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The F1 Hero

Whatever happened to hailing in bait? Is there no fun in fishing any more? Dan Webb delves into the art of frugal-feeding F1ers.


I’m an angler that likes to feed. Yes, I fish a lot of canal matches and smaller venues but I love nothing more than turning up at great big wild venues with a baby bath full of groundbait and filling it in!

Maybe it’s just my inner child, which got me into fishing at a very early age. It’s not just the catching of fish and being outdoors, it’s the casting a long way and using big catapults! To me, that’s an important part of fishing. The trouble is, that’s all changing and I think there is one man to blame – the F1 hero.

The F1 hero is the guy who puts a miniscule amount of bait in a tiny pot, carefully ships out a fiddly rig with six inches of line to the float and taps out six pellets. He then spends time lifting and dropping at little ‘dibs’ of the float. There isn’t even a big Zorro strike to please the inner child. 

We are now producing a breed of anglers who idolise the frugal feeder. After winter matches, people even boast how few pellets they could feed and still catch! What happened to the fantasy of being able to chuck a waggler 40 metres then drop a ball of groundbait bang on top? Every now and again, though, the F1 hero catches us out. He bags up by feeding a lot of bait. But how does he do it? By hand? By catapult? Please make it by spod! No, it’s by big potting. Zzzzzzzz, you’re the man, F1 hero – your accurate feeding with a big pot puts us all to shame. Your majestic ship and drop shows both skill and trailblazing bravery that us mere mortals can only dream of.

Don’t get me wrong, I do like to catch an F1 or two. It’s another part of the great diversity that is match fishing. Go back a few years and I used to spend all my free time, that wasn’t taken up by team matches, at Lake View, F1 fishing. During my time there I experienced plenty of precise pellet plopping, but then there was also the maggot!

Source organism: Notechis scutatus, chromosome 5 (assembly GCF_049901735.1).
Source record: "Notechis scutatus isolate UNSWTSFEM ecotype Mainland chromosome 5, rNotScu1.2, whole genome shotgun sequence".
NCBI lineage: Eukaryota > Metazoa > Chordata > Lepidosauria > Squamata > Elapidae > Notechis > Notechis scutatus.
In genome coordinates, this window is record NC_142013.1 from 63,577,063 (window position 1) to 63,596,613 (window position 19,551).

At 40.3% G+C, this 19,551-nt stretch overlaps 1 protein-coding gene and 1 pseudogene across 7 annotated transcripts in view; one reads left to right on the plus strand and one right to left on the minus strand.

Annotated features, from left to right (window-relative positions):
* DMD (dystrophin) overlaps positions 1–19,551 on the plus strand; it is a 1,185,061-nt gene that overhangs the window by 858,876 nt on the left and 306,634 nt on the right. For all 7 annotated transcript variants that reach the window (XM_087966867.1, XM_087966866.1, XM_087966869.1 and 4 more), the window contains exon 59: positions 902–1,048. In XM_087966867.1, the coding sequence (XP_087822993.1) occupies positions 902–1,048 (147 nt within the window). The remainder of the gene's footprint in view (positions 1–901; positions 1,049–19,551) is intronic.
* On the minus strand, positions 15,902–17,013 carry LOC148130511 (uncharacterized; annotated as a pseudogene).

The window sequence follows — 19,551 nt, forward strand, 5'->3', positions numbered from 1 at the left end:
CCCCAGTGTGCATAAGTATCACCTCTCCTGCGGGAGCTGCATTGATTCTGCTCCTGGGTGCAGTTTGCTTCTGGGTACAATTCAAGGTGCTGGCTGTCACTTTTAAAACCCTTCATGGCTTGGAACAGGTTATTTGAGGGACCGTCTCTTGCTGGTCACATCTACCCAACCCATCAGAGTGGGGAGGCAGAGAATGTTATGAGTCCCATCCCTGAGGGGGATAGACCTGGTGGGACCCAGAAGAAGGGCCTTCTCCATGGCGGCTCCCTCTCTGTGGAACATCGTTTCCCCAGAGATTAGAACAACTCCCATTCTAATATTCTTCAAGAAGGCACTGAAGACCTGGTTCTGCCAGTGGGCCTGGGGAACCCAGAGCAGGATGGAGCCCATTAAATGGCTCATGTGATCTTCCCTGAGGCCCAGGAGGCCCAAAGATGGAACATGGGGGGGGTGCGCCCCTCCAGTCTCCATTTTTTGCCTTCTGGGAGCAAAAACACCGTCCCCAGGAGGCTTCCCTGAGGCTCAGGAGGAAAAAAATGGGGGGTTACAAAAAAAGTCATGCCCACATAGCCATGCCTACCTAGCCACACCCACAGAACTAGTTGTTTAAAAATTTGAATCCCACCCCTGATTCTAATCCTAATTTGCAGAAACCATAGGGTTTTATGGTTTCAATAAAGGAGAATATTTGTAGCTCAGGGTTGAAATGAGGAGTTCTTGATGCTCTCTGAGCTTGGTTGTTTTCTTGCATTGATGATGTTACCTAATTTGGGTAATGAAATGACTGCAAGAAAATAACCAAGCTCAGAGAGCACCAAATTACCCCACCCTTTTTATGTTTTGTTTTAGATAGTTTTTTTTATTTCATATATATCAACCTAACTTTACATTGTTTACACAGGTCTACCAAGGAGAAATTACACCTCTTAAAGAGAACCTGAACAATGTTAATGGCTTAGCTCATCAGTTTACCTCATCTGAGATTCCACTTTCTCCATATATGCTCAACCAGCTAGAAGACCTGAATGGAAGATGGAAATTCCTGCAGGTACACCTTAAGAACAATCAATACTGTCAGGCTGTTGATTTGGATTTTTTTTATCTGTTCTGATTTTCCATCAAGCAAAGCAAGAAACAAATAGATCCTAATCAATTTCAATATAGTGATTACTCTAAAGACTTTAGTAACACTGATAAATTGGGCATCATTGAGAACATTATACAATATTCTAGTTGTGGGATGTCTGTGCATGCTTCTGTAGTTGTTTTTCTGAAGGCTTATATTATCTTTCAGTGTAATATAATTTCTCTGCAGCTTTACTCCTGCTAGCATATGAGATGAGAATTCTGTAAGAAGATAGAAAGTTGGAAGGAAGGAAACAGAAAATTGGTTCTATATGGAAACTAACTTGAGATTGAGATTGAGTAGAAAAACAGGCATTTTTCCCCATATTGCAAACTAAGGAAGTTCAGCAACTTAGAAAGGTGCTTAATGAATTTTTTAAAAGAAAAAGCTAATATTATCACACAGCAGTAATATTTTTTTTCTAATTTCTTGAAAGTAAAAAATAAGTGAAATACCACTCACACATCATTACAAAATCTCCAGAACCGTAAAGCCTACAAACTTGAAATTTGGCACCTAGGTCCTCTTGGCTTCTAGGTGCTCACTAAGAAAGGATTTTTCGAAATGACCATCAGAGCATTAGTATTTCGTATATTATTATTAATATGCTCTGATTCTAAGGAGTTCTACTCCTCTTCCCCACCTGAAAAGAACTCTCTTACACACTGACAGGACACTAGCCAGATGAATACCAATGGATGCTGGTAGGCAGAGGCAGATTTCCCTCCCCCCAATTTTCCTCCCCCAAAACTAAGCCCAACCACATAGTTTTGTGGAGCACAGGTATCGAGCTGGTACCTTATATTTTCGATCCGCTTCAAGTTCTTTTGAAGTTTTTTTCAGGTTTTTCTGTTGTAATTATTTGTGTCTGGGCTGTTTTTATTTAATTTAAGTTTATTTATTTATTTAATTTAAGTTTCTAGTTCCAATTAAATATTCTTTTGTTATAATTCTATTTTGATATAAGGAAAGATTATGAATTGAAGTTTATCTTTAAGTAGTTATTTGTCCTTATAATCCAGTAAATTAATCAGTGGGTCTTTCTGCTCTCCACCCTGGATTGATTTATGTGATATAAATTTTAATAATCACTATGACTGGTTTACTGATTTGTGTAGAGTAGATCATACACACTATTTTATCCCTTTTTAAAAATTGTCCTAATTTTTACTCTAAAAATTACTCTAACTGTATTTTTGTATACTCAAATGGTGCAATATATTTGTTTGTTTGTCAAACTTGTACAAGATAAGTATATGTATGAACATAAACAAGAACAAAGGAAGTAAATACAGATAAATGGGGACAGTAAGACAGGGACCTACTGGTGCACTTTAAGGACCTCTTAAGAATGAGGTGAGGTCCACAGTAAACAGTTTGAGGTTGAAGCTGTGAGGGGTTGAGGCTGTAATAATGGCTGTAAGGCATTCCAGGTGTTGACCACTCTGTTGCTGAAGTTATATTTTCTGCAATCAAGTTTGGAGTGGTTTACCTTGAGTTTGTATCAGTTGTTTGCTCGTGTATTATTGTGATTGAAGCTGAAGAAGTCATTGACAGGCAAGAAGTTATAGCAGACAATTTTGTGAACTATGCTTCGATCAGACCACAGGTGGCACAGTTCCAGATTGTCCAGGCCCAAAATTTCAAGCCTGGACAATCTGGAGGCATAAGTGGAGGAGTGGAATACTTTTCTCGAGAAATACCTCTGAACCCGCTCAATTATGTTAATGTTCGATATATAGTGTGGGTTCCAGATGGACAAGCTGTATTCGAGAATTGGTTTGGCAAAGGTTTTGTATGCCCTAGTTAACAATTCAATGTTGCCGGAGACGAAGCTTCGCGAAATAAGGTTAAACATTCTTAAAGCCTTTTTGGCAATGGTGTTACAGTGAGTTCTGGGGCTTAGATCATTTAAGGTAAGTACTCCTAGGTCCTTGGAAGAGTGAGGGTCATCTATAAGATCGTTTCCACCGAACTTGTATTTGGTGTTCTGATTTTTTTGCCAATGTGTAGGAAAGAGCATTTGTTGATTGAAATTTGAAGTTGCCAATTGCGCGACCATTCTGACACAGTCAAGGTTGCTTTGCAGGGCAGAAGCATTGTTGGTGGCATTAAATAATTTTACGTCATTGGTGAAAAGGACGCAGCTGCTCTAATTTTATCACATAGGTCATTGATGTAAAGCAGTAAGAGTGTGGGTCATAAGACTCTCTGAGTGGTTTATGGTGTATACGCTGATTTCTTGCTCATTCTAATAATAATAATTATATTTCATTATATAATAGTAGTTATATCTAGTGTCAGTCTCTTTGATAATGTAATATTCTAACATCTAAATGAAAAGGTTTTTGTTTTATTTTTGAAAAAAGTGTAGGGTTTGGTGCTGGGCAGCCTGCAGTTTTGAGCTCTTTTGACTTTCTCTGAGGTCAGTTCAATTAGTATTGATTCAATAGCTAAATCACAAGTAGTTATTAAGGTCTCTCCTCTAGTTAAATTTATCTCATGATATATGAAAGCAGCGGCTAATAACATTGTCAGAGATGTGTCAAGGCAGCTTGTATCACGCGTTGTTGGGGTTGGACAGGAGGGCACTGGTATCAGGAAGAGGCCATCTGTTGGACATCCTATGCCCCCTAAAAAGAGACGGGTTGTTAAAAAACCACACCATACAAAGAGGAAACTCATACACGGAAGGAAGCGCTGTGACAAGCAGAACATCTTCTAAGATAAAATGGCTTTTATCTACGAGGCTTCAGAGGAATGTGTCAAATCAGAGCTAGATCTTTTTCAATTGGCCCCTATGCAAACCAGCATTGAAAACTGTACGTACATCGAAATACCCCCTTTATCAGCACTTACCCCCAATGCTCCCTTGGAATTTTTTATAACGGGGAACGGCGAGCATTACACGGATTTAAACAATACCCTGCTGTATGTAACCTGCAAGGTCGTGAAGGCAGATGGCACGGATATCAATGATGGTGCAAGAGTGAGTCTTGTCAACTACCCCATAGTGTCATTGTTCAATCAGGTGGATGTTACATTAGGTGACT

Even in the spring and autumn, a proper heap of maggots would catch a lot of fish. I used to happily ping my way through four to six pints of them down the track of the snake lake and enjoy an odd brown envelope or two. 

Dan Webb May Issue

Although Lake View did have its frugal feeders, my heroes were Steve Draper and Monty Hornet. They were always there or thereabouts and caught a hell of a lot of fish, and most importantly, they used to feed masses of bait too! Twelve pints of maggots and casters would often get slung at those F1s. Trouble is, the catty just wouldn’t cut it with that amount of bait and Steve even used to have home-made bucket cups attached to his top kits just for dropping big handfuls of maggots on top of his float! Not exactly the pinnacle of feeding skill, but at least he gave them some grub!

Of course, I’m not blinkered enough to believe that feeding is always right. A lot of matches are won up and down the country on the straight lead cast around the peg with a single hook bait. There are a lot of people who bash this sort of fishing, saying it’s unskillful, but I totally disagree. There is a massive amount to it and a lot of tricks to be learnt to be the best. 

That doesn’t change the fact, however, that it’s the most boring, miserable, mind-numbing excuse for a day’s fishing imaginable. I just want to shake them and shout “For god’s sake man, feed something you corn-hoarding creeps!” And before you ask, NO, glugging does not count as loose feed!

Notice how I haven’t even mentioned dobbing bread? There is very good reason for that. I’ve tried and tried, but it’s no good – I just can’t keep awake long enough to write it!

As you might have guessed, I’m in a bad mood and it’s made me a bit irritable. I’ve just fished the Angling Trust Winter League Final where my team, Black Horse, finished sixth out of some of the best teams in the country (result drop, CLANG!). My time was spent at Decoy with half of the team pellet plopping and straight lead snoozing while the other half were bread chucking, squatt blasting and tench snaring on the drains. Yes, I enjoyed myself and caught a few fish, but as I was netting carp I was dreaming of catching roach. Even when fishing the straight lead I sat pinging my catapult pretending I was feeding something, just to try and make the experience more interesting.

With a couple of weeks spare I’m now dusting off the big boy’s gear ready to spend some time down my favourite reservoir filling it in. A bit of casting as far as I can, blasting bait to the horizon and maybe a bit of big wag and slider fishing will keep my inner child at bay for a while.

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